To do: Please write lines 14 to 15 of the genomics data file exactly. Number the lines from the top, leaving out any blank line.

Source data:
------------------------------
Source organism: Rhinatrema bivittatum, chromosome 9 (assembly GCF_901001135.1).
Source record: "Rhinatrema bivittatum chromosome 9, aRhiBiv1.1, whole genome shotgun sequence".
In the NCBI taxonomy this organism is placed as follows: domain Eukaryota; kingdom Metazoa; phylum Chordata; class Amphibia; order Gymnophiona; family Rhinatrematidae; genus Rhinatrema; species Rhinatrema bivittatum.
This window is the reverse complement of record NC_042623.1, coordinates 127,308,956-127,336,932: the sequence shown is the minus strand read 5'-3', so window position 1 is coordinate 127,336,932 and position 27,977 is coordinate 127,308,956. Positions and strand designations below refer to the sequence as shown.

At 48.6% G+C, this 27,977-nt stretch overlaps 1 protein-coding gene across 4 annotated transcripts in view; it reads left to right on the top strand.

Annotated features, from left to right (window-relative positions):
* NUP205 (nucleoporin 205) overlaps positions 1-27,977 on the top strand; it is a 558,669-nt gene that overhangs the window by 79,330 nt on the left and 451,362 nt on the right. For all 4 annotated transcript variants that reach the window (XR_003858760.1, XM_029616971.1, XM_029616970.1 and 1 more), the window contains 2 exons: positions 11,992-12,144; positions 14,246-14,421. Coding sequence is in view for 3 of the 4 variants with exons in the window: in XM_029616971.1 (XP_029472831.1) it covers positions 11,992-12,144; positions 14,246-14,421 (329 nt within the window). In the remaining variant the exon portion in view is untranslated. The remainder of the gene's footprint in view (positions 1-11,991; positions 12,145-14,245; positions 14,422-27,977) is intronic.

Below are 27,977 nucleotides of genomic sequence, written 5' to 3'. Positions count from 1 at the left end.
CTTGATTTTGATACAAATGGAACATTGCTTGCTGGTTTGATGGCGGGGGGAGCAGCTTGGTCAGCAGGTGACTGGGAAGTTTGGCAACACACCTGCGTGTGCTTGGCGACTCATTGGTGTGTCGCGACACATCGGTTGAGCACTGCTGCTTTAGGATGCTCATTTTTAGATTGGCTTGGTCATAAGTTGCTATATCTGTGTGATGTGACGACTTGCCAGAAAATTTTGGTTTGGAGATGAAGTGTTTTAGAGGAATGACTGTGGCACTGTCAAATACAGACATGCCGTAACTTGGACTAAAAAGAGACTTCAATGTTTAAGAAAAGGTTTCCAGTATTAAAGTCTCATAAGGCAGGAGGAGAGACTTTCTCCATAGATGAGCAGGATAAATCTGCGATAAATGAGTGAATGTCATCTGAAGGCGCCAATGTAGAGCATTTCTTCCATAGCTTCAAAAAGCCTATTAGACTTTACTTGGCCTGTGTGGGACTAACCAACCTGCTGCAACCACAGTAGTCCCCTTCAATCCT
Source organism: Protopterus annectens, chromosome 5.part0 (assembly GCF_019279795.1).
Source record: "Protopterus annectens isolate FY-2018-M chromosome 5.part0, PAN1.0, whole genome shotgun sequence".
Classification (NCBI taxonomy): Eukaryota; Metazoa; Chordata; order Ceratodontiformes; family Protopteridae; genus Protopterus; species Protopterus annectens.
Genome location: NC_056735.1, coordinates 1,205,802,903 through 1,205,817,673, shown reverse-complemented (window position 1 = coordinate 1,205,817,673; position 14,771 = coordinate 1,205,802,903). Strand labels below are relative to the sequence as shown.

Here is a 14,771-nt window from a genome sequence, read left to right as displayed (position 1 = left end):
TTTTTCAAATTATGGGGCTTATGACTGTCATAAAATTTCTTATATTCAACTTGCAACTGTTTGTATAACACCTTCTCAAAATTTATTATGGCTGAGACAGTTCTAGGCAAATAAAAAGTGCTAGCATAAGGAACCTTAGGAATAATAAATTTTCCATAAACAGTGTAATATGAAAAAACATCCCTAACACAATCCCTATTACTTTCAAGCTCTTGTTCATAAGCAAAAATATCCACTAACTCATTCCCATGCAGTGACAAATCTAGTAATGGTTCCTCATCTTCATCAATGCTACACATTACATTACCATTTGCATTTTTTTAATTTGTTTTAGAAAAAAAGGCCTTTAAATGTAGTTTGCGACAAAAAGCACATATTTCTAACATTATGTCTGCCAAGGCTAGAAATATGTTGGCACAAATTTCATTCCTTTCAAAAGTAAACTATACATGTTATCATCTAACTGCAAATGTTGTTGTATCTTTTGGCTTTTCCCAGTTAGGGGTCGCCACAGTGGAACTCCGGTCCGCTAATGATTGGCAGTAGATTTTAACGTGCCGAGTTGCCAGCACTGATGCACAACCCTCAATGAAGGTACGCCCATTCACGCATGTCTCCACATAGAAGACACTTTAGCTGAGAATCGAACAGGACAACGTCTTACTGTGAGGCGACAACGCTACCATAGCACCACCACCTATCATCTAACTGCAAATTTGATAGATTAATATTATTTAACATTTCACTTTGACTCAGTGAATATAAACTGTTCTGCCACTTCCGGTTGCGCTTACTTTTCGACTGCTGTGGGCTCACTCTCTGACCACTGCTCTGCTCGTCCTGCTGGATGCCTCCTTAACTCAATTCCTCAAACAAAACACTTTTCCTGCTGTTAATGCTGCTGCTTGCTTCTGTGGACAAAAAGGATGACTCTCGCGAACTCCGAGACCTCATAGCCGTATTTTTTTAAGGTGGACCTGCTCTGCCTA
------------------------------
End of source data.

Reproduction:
Here is a 14,771-nt window from a genome sequence, read left to right as displayed (position 1 = left end):
TTTTTCAAATTATGGGGCTTATGACTGTCATAAAATTTCTTATATTCAACTTGCAACTGTTTGTATAACACCTTCTCAAAATTTATTATGGCTGAGACAGTTCTAGGCAAATAAAAAGTGCTAGCATAAGGAACCTTAGGAATAATAAATTTTCCATAAACAGTGTAATATGAAAAAACATCCCTAACACAATCCCTATTACTTTCAAGCTCTTGTTCATAAGCAAAAATATCCACTAACTCATTCCCATGCAGTGACAAATCTAGTAATGGTTCCTCATCTTCATCAATGCTACACATTACATTACCATTTGCATTTTTTTAATTTGTTTTAGAAAAAAAGGCCTTTAAATGTAGTTTGCGACAAAAAGCACATATTTCTAACATTATGTCTGCCAAGGCTAGAAATATGTTGGCACAAATTTCATTCCTTTCAAAAGTAAACTATACATGTTATCATCTAACTGCAAATGTTGTTGTATCTTTTGGCTTTTCCCAGTTAGGGGTCGCCACAGTGGAACTCCGGTCCGCTAATGATTGGCAGTAGATTTTAACGTGCCGAGTTGCCAGCACTGATGCACAACCCTCAATGAAGGTACGCCCATTCACGCATGTCTCCACATAGAAGACACTTTAGCTGAGAATCGAACAGGACAACGTCTTACTGTGAGGCGACAACGCTACCATAGCACCACCACCTATCATCTAACTGCAAATTTGATAGATTAATATTATTTAACATTTCACTTTGACTCAGTGAATATAAACTGTTCTGCCACTTCCGGTTGCGCTTACTTTTCGACTGCTGTGGGCTCACTCTCTGACCACTGCTCTGCTCGTCCTGCTGGATGCCTCCTTAACTCAATTCCTCAAACAAAACACTTTTCCTGCTGTTAATGCTGCTGCTTGCTTCTGTGGACAAAAAGGATGACTCTCGCGAACTCCGAGACCTCATAGCCGTATTTTTTTAAGGTGGACCTGCTCTGCCTA